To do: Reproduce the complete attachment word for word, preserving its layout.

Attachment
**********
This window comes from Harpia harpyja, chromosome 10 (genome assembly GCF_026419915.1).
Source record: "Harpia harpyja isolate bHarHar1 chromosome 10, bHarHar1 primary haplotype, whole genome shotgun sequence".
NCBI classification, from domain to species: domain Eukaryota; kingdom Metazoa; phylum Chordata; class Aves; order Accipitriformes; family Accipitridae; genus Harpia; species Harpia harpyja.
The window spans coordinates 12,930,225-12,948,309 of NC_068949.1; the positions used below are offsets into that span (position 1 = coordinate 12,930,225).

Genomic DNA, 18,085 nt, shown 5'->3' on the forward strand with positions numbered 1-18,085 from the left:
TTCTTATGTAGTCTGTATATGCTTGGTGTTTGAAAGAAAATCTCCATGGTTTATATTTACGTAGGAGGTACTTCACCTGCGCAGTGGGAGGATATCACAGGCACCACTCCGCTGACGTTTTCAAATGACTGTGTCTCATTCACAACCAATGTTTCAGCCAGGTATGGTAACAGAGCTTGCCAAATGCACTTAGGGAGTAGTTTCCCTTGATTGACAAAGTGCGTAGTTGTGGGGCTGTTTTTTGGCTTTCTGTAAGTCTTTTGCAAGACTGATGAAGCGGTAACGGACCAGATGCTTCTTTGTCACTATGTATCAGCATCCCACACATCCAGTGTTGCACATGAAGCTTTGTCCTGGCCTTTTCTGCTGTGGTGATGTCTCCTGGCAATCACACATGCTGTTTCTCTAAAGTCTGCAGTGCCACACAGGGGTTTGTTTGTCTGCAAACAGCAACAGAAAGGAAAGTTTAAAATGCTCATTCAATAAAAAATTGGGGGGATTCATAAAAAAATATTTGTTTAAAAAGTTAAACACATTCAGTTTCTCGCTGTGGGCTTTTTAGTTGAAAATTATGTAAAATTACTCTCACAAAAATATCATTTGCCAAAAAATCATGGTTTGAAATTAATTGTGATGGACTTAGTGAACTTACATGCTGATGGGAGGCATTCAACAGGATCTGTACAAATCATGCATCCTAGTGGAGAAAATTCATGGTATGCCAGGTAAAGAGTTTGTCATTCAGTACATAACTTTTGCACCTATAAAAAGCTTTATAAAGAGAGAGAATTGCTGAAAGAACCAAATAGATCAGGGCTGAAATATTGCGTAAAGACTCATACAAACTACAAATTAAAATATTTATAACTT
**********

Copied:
This window comes from Harpia harpyja, chromosome 10 (genome assembly GCF_026419915.1).
Source record: "Harpia harpyja isolate bHarHar1 chromosome 10, bHarHar1 primary haplotype, whole genome shotgun sequence".
NCBI classification, from domain to species: domain Eukaryota; kingdom Metazoa; phylum Chordata; class Aves; order Accipitriformes; family Accipitridae; genus Harpia; species Harpia harpyja.
The window spans coordinates 12,930,225-12,948,309 of NC_068949.1; the positions used below are offsets into that span (position 1 = coordinate 12,930,225).

Genomic DNA, 18,085 nt, shown 5'->3' on the forward strand with positions numbered 1-18,085 from the left:
TTCTTATGTAGTCTGTATATGCTTGGTGTTTGAAAGAAAATCTCCATGGTTTATATTTACGTAGGAGGTACTTCACCTGCGCAGTGGGAGGATATCACAGGCACCACTCCGCTGACGTTTTCAAATGACTGTGTCTCATTCACAACCAATGTTTCAGCCAGGTATGGTAACAGAGCTTGCCAAATGCACTTAGGGAGTAGTTTCCCTTGATTGACAAAGTGCGTAGTTGTGGGGCTGTTTTTTGGCTTTCTGTAAGTCTTTTGCAAGACTGATGAAGCGGTAACGGACCAGATGCTTCTTTGTCACTATGTATCAGCATCCCACACATCCAGTGTTGCACATGAAGCTTTGTCCTGGCCTTTTCTGCTGTGGTGATGTCTCCTGGCAATCACACATGCTGTTTCTCTAAAGTCTGCAGTGCCACACAGGGGTTTGTTTGTCTGCAAACAGCAACAGAAAGGAAAGTTTAAAATGCTCATTCAATAAAAAATTGGGGGGATTCATAAAAAAATATTTGTTTAAAAAGTTAAACACATTCAGTTTCTCGCTGTGGGCTTTTTAGTTGAAAATTATGTAAAATTACTCTCACAAAAATATCATTTGCCAAAAAATCATGGTTTGAAATTAATTGTGATGGACTTAGTGAACTTACATGCTGATGGGAGGCATTCAACAGGATCTGTACAAATCATGCATCCTAGTGGAGAAAATTCATGGTATGCCAGGTAAAGAGTTTGTCATTCAGTACATAACTTTTGCACCTATAAAAAGCTTTATAAAGAGAGAGAATTGCTGAAAGAACCAAATAGATCAGGGCTGAAATATTGCGTAAAGACTCATACAAACTACAAATTAAAATATTTATAACTT